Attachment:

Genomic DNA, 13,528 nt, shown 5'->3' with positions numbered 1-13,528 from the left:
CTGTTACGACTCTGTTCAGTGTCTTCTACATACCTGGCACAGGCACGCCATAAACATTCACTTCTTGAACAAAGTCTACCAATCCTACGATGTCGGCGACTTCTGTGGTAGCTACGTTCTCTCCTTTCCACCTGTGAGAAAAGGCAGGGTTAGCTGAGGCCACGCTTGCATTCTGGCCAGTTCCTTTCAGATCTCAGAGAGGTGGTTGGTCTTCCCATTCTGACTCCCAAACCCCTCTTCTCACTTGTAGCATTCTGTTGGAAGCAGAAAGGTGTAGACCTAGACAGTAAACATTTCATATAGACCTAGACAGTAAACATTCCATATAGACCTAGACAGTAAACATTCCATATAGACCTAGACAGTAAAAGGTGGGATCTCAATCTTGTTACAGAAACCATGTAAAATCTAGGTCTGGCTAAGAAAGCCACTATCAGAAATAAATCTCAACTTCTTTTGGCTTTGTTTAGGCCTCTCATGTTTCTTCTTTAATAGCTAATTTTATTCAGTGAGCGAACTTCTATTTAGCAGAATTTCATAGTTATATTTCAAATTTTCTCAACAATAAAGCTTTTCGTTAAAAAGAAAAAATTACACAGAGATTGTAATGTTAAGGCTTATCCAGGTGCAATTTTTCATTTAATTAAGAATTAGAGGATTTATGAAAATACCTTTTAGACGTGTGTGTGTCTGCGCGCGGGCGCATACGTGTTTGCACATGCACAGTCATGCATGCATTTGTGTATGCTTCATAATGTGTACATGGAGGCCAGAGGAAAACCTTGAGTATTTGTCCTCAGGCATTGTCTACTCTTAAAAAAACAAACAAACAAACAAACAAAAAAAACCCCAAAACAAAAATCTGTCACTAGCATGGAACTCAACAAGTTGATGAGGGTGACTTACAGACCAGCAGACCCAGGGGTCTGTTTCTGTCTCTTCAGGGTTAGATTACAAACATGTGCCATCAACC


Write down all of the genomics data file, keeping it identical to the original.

Genomic DNA, 13,528 nt, shown 5'->3' with positions numbered 1-13,528 from the left:
CTGTTACGACTCTGTTCAGTGTCTTCTACATACCTGGCACAGGCACGCCATAAACATTCACTTCTTGAACAAAGTCTACCAATCCTACGATGTCGGCGACTTCTGTGGTAGCTACGTTCTCTCCTTTCCACCTGTGAGAAAAGGCAGGGTTAGCTGAGGCCACGCTTGCATTCTGGCCAGTTCCTTTCAGATCTCAGAGAGGTGGTTGGTCTTCCCATTCTGACTCCCAAACCCCTCTTCTCACTTGTAGCATTCTGTTGGAAGCAGAAAGGTGTAGACCTAGACAGTAAACATTTCATATAGACCTAGACAGTAAACATTCCATATAGACCTAGACAGTAAACATTCCATATAGACCTAGACAGTAAAAGGTGGGATCTCAATCTTGTTACAGAAACCATGTAAAATCTAGGTCTGGCTAAGAAAGCCACTATCAGAAATAAATCTCAACTTCTTTTGGCTTTGTTTAGGCCTCTCATGTTTCTTCTTTAATAGCTAATTTTATTCAGTGAGCGAACTTCTATTTAGCAGAATTTCATAGTTATATTTCAAATTTTCTCAACAATAAAGCTTTTCGTTAAAAAGAAAAAATTACACAGAGATTGTAATGTTAAGGCTTATCCAGGTGCAATTTTTCATTTAATTAAGAATTAGAGGATTTATGAAAATACCTTTTAGACGTGTGTGTGTCTGCGCGCGGGCGCATACGTGTTTGCACATGCACAGTCATGCATGCATTTGTGTATGCTTCATAATGTGTACATGGAGGCCAGAGGAAAACCTTGAGTATTTGTCCTCAGGCATTGTCTACTCTTAAAAAAACAAACAAACAAACAAACAAAAAAAACCCCAAAACAAAAATCTGTCACTAGCATGGAACTCAACAAGTTGATGAGGGTGACTTACAGACCAGCAGACCCAGGGGTCTGTTTCTGTCTCTTCAGGGTTAGATTACAAACATGTGCCATCAACC